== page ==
Also Beethoven’s 7th, though I think of a stammering Colin Firth every time I hear it:

 

Edited by Just_A_Guy

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@Just_A_Guy, I don't normally think of a harp as a fugal instrument, like I do an organ, or a piano, or an ensemble or orchestra. But she does a wonderful (and beautiful) job of it.

Toccata and Fugue in D Minor is not my favorite Baroque piece, or even my favorite Bach piece. (Bach had an incredible range and versatility within the Baroque tradition.) But the Toccata, as some call it, is widely recognized and, I think, musically undervalued.

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JAG, beautiful pieces.

Amy Turk transcribed the toccata and fugue (the whole thing) for the harp, and put the video on YouTube.  You wouldn’t think a harpist could pull off a piece like that . . . but she does.

Pure talent, hard to believe she can pull this off playing a harp!!

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Pachelbel's Canon in D Minor has to be mentioned, if for nothing else than that many classical music purists love to complain how awful it is. It's especially appropriate for this thread because it's another Baroque piece, contemporaneous with Bach (a fellow German).

I discovered this particular piece on my mission in Italy in probably 1983, where I was allowed to own and listen to music only as long as that music was (a) LDS hymns, (b) sung by the Mormon Tabernacle Choir, or (c) "classical" music, which meant any orchestral or piano/organ-based music without words, and preferably composed at least a hundred years ago. I don't remember ever having heard this music before then. I bought it quite accidentally; it was included on a tape of Vivaldi's Four Seasons. It captivated me.

A fugue is a contrapuntal (that is, one that uses counterpoint) musical arrangement with several voices, where each voice sings/plays a theme, with variations on that theme throughout. My understanding is that a canonical fugue, or canon, is a type of fugue where each voice strictly imitates the preceding voice. Think of "Row, Row, Row Your Boat". (Before the term "canon" came into common usage, it was called a fuga legata or "tied fugue", meaning all the voices in the fugue were strictly tied together.) Canons also often use a basso continuo, a deep musical voice that does not follow the first canonical voice (called the leader). A canon of this type is called an "accompanied canon", for obvious reasons.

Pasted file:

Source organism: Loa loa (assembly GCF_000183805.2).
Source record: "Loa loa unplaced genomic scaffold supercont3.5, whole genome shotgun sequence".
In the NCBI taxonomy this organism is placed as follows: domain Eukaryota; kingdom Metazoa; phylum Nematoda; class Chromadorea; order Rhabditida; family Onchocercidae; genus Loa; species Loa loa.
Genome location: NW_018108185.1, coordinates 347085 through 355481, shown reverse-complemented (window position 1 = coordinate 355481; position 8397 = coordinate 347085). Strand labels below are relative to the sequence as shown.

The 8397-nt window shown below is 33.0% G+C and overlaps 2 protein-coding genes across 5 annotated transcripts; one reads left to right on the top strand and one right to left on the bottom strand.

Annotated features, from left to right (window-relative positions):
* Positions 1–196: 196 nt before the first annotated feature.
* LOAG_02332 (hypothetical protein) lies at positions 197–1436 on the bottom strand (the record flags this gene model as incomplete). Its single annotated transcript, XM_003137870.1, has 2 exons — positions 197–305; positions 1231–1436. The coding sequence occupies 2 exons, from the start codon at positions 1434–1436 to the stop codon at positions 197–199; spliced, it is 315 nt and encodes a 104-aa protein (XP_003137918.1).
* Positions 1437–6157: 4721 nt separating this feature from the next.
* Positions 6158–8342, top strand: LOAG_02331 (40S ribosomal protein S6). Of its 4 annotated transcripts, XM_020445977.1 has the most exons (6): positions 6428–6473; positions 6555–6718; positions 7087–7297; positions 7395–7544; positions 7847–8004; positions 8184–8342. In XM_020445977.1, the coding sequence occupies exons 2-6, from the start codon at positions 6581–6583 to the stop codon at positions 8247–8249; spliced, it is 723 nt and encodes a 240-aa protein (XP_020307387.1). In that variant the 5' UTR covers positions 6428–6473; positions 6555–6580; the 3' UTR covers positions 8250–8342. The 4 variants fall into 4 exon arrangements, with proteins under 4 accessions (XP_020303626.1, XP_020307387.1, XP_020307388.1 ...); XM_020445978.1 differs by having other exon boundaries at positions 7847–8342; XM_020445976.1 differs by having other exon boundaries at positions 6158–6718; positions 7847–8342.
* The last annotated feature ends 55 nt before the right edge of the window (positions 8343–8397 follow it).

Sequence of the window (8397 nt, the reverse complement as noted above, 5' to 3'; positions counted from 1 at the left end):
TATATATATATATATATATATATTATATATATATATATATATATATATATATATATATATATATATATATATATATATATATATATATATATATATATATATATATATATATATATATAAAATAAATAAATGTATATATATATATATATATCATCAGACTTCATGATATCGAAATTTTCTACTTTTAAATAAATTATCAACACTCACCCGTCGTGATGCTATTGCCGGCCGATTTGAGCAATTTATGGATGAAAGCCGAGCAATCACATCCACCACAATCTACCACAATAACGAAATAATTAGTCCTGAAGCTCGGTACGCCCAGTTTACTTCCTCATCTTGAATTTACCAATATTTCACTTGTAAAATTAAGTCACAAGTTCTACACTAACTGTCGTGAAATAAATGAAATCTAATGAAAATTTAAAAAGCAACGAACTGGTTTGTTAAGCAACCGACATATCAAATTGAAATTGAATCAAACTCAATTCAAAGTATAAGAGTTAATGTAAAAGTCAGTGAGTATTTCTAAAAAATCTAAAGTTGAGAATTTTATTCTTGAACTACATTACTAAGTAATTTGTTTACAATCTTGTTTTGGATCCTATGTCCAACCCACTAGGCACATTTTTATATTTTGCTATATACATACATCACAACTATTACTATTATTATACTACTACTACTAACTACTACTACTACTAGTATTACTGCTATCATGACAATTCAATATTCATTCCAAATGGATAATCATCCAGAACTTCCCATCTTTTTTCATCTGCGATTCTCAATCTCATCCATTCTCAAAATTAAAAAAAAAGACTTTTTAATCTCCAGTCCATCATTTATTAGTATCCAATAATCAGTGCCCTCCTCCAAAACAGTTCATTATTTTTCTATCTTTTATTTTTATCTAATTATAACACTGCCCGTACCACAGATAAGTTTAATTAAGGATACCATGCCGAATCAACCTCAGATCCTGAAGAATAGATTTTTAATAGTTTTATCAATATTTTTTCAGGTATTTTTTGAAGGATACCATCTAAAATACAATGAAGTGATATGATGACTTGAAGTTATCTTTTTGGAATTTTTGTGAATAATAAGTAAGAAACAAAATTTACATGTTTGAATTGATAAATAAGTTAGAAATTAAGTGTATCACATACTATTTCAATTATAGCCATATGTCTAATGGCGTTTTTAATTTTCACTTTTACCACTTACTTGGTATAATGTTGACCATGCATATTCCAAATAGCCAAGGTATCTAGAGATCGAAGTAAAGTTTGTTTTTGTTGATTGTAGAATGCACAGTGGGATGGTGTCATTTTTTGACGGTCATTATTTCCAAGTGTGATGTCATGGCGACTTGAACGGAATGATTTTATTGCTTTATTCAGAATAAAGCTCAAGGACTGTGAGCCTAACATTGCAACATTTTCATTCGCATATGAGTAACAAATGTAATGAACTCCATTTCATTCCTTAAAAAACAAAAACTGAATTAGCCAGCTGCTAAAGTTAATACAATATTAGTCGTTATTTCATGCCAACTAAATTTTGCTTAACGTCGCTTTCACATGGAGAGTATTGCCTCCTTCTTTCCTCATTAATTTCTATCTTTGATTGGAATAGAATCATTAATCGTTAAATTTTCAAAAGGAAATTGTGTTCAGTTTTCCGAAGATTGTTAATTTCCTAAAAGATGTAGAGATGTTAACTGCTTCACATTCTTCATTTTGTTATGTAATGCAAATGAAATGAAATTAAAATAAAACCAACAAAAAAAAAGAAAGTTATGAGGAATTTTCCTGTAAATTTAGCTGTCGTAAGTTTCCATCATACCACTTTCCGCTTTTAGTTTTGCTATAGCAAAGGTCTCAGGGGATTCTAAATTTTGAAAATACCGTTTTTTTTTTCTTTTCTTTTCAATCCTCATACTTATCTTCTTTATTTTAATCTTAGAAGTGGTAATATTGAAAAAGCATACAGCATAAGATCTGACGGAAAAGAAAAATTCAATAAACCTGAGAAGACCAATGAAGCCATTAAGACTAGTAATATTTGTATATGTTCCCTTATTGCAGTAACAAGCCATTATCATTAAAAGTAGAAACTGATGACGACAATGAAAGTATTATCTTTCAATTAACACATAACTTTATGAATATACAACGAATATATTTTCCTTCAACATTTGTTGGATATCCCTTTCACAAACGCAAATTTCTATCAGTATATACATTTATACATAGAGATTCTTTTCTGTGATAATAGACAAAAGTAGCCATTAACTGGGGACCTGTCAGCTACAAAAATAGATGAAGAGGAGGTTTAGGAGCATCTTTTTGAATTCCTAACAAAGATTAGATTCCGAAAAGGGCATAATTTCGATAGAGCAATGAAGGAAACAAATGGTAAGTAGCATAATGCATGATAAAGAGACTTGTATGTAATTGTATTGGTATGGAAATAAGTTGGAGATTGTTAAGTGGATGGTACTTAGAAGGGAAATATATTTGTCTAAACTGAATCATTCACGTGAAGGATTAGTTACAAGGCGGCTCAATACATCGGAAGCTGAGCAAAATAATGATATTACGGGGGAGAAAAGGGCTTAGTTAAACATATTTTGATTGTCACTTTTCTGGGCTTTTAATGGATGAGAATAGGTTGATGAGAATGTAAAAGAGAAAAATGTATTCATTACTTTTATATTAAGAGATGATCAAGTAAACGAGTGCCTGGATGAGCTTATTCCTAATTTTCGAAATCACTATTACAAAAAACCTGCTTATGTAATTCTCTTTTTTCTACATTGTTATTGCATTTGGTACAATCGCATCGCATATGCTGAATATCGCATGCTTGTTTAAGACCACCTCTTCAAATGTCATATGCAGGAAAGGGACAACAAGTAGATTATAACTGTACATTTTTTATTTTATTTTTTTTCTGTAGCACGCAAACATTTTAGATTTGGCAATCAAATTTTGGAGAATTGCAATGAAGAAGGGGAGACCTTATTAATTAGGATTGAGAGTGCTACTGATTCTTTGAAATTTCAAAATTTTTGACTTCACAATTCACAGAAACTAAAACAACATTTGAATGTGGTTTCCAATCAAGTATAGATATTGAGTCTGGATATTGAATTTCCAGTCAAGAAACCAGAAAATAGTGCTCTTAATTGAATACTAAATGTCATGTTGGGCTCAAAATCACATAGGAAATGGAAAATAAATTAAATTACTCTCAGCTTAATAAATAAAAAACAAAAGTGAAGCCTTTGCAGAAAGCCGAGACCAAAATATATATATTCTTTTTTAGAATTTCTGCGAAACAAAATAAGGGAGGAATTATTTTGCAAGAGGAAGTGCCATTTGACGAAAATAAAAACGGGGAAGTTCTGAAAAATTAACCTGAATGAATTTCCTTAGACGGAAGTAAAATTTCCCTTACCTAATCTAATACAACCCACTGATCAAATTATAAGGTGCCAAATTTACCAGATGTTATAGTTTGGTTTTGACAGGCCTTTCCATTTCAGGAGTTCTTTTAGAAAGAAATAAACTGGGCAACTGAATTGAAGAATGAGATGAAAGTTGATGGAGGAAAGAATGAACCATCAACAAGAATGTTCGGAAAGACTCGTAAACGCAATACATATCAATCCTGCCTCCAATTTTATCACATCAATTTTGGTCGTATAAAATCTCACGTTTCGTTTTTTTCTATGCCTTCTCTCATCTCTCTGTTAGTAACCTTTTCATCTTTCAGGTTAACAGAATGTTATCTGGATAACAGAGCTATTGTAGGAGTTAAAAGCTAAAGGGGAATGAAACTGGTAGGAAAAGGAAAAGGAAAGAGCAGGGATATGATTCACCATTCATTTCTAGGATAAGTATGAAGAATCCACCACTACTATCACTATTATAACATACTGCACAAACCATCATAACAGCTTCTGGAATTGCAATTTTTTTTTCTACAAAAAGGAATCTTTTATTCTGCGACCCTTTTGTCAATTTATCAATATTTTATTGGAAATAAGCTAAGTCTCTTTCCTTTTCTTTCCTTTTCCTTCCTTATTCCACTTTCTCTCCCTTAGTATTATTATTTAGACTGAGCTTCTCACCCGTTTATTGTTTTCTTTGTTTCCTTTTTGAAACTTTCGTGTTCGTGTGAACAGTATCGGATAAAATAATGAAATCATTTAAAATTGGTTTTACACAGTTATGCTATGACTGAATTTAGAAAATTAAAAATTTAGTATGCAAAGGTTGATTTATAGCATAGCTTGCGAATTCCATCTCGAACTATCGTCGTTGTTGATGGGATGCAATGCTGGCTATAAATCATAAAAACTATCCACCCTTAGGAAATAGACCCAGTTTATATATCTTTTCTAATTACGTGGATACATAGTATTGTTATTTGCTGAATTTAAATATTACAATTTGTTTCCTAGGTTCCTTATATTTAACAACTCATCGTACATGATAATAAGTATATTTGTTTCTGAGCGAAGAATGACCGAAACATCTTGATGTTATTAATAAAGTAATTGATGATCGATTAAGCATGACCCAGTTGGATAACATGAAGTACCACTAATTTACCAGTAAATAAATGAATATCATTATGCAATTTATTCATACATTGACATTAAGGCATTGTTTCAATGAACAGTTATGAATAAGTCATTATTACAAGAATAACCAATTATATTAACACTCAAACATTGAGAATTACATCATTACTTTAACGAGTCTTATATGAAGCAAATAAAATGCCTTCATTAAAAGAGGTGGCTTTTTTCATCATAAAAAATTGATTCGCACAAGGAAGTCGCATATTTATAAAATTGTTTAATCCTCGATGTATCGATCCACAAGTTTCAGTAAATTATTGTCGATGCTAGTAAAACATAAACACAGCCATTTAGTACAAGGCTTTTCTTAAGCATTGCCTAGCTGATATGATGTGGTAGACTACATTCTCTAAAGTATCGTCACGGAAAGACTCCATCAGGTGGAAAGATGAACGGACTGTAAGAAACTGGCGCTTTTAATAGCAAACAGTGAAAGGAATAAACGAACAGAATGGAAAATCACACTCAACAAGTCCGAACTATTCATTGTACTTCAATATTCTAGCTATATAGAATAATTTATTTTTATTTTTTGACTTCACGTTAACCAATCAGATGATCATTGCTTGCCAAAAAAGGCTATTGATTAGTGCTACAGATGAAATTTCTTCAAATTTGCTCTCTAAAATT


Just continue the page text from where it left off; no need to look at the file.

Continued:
Pachelbel's Canon is an accompanied canon with three voices, all of which are violins, plus a basso continuo that is usually either an organ or a cello. (I think it was written for an organ.) That's kind of unusual to have three violins, because normally the various voices use different instruments. If you keep in mind the idea of what a canon really is, it's easy to pick out how the leader plays its own lines, how the second voice repeats exactly what the leader played but two measures behind, and how the third voice then imitates the second voice two more measures behind it (four measures behind the leader). You have a line of musical phrase that harmonizes beautifully with itself when offset by multiples of two measures. I realize that I'm a rube, musically speaking, but to me that's just mind-blowing. It's some kind of miracle.

Ignore the haters that like to bag on Pachelbel's Canon. Just enjoy the beautiful, relaxing ride.

 

Edited by Vort

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My favourite composer is probably Ralph Vaughan Williams. He was a hymn(music) writer as well as a well-known composer in his time. He wrote a few symphonies and many smaller pieces. The Lark Ascending--is a very hopeful piece of music.

 

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I've seen various Youtube videos of this pianist.  I thought she was very good.  But I went about my merry way.

I recently saw a video commenting on her.  I had no idea she was a living legend.  Apparently there are some pieces she plays that only a few people in the world can play at a concert level.  And she has been doing so for almost 60 years.  The very definition of a virtuoso.